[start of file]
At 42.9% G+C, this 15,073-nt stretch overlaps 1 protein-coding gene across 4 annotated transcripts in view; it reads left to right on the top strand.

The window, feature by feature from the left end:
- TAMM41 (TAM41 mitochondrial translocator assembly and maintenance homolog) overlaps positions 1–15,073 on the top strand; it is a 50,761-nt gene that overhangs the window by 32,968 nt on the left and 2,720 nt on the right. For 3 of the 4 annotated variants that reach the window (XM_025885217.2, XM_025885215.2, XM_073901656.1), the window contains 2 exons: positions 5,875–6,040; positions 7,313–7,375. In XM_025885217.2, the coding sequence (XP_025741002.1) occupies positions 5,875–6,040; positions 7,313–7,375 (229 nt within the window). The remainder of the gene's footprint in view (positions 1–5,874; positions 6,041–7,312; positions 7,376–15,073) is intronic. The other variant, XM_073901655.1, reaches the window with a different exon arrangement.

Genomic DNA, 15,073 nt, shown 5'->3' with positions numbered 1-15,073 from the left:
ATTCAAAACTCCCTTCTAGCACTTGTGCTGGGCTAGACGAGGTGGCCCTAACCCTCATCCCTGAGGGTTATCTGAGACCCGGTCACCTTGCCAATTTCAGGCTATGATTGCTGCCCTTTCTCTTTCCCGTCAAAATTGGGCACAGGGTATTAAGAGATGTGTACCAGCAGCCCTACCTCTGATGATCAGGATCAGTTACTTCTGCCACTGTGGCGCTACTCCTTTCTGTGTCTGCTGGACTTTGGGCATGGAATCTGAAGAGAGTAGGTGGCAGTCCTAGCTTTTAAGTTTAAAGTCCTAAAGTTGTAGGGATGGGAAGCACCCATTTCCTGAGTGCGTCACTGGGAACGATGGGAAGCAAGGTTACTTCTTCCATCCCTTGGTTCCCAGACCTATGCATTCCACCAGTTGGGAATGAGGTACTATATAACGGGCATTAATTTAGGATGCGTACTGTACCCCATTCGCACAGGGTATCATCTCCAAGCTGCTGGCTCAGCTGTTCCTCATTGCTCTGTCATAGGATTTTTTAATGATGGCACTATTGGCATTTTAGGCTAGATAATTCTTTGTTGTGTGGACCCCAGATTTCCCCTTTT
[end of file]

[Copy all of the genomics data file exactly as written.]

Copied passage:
At 42.9% G+C, this 15,073-nt stretch overlaps 1 protein-coding gene across 4 annotated transcripts in view; it reads left to right on the top strand.

The window, feature by feature from the left end:
- TAMM41 (TAM41 mitochondrial translocator assembly and maintenance homolog) overlaps positions 1–15,073 on the top strand; it is a 50,761-nt gene that overhangs the window by 32,968 nt on the left and 2,720 nt on the right. For 3 of the 4 annotated variants that reach the window (XM_025885217.2, XM_025885215.2, XM_073901656.1), the window contains 2 exons: positions 5,875–6,040; positions 7,313–7,375. In XM_025885217.2, the coding sequence (XP_025741002.1) occupies positions 5,875–6,040; positions 7,313–7,375 (229 nt within the window). The remainder of the gene's footprint in view (positions 1–5,874; positions 6,041–7,312; positions 7,376–15,073) is intronic. The other variant, XM_073901655.1, reaches the window with a different exon arrangement.

Genomic DNA, 15,073 nt, shown 5'->3' with positions numbered 1-15,073 from the left:
ATTCAAAACTCCCTTCTAGCACTTGTGCTGGGCTAGACGAGGTGGCCCTAACCCTCATCCCTGAGGGTTATCTGAGACCCGGTCACCTTGCCAATTTCAGGCTATGATTGCTGCCCTTTCTCTTTCCCGTCAAAATTGGGCACAGGGTATTAAGAGATGTGTACCAGCAGCCCTACCTCTGATGATCAGGATCAGTTACTTCTGCCACTGTGGCGCTACTCCTTTCTGTGTCTGCTGGACTTTGGGCATGGAATCTGAAGAGAGTAGGTGGCAGTCCTAGCTTTTAAGTTTAAAGTCCTAAAGTTGTAGGGATGGGAAGCACCCATTTCCTGAGTGCGTCACTGGGAACGATGGGAAGCAAGGTTACTTCTTCCATCCCTTGGTTCCCAGACCTATGCATTCCACCAGTTGGGAATGAGGTACTATATAACGGGCATTAATTTAGGATGCGTACTGTACCCCATTCGCACAGGGTATCATCTCCAAGCTGCTGGCTCAGCTGTTCCTCATTGCTCTGTCATAGGATTTTTTAATGATGGCACTATTGGCATTTTAGGCTAGATAATTCTTTGTTGTGTGGACCCCAGATTTCCCCTTTT